- BMW Group, Ford Motor Company and American Honda Motor Co. are partnering on a technology and services platform called ChargeScape to help integrate electric vehicles with the power grid, the companies said Tuesday.
- The joint venture will help manage energy use for widespread EV deployment by connecting electric utilities, automakers and EV drivers through managed EV charging and energy-sharing services.
- ChargeScape will begin operations in early 2024, pending regulatory approval, the companies said.
With fuel efficiency mandates looming and EV sales rising, automakers are starting to work closer with utilities, regulators and others to ensure the electrical grid is ready for EVs and can support charging demands during peak times.
In August, General Motors, Ford and BMW of North America partnered with utility Duke Energy to pilot an EV charging subscription service that allows residential customers to pay a set monthly fee for up to 800 kWh of electricity — about double the monthly average for EV drivers.
The 12-month program may help Duke balance its grid by enabling it to call up to three demand response events per month, providing residential customers opportunities to curb their electricity usage during peak demand in exchange for a rate discount or other financial incentive.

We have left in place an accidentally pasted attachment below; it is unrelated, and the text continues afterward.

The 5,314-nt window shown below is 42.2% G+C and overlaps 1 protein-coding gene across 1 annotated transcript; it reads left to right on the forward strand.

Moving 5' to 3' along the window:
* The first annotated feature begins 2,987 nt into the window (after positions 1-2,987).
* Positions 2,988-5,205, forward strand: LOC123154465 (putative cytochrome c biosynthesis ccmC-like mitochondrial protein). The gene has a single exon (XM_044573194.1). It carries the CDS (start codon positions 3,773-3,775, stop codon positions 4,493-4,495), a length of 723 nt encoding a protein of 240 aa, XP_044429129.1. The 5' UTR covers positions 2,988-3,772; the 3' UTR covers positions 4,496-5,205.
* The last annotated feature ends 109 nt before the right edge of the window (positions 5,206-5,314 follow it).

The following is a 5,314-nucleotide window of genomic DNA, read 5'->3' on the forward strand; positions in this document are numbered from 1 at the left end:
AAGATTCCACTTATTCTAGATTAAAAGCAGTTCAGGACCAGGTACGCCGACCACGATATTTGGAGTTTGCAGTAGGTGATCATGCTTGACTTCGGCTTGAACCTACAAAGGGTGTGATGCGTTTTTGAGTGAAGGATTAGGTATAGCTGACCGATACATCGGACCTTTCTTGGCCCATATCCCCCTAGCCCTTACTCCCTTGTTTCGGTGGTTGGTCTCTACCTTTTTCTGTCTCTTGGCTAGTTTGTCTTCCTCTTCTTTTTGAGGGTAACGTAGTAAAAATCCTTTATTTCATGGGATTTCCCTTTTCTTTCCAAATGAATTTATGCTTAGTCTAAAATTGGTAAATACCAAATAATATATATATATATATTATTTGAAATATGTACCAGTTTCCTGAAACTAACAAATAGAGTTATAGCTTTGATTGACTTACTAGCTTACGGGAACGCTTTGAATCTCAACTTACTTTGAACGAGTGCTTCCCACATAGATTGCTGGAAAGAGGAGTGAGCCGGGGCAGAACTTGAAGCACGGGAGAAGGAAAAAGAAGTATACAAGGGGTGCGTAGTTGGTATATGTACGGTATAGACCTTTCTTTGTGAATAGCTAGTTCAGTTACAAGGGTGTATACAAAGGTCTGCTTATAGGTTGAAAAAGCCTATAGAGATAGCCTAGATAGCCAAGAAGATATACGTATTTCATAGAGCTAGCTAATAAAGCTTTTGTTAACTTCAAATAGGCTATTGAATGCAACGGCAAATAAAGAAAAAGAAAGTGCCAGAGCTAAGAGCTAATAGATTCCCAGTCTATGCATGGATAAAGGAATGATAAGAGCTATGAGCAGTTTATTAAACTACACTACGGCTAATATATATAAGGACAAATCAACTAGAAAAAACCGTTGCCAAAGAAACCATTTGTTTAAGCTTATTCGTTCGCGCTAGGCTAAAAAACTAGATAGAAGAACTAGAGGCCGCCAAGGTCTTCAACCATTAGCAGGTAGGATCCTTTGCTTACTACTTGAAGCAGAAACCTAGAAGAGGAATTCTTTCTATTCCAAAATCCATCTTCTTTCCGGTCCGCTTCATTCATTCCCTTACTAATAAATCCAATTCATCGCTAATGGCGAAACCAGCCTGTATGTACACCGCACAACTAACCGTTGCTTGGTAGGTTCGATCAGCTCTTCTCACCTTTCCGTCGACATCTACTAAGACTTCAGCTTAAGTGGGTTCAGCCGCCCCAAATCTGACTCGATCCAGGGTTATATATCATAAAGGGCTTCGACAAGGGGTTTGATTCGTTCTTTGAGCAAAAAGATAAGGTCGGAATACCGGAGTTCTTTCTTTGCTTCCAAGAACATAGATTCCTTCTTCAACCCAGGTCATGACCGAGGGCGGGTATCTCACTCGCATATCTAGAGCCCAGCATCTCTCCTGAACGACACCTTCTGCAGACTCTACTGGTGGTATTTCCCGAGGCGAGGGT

Likewise, EV drivers will be able to earn financial rewards through ChargeScape’s platform by charging their vehicles when it’s best for the grid. In the future, the platform will allow EV drivers to use vehicle-to-grid technology to share the energy stored in their vehicle’s battery with the grid.
“Electric grid reliability and sustainability are the foundation for an EV powered future," Thomas Ruemenapp, vice president of engineering for BMW of North America, said in a statement. “ChargeScape aims to accelerate the expansion of smart charging and vehicle-to-everything solutions all over the country.”
According to the National Renewable Energy Laboratory, EV adoption may increase U.S. electricity demand up to 38% by 2050, making it more difficult for utilities and the grid to provide homes and businesses with reliable electricity. Solutions like grid-integrated smart charging can help utilities lower electricity demand, fill demand valleys and use renewable energy more efficiently, NREL says.
ChargeScape’s open vehicle grid integration platform allows two-way communication between EVs and the grid, making individual integrations between automotive brands and utilities unnecessary, the automakers said.
The platform will also provide utilities and system operators with energy data from plugged-in EVs, allowing them to balance energy supply and demand more effectively.
BMW, Ford and Honda each own an equal stake in ChargeScape.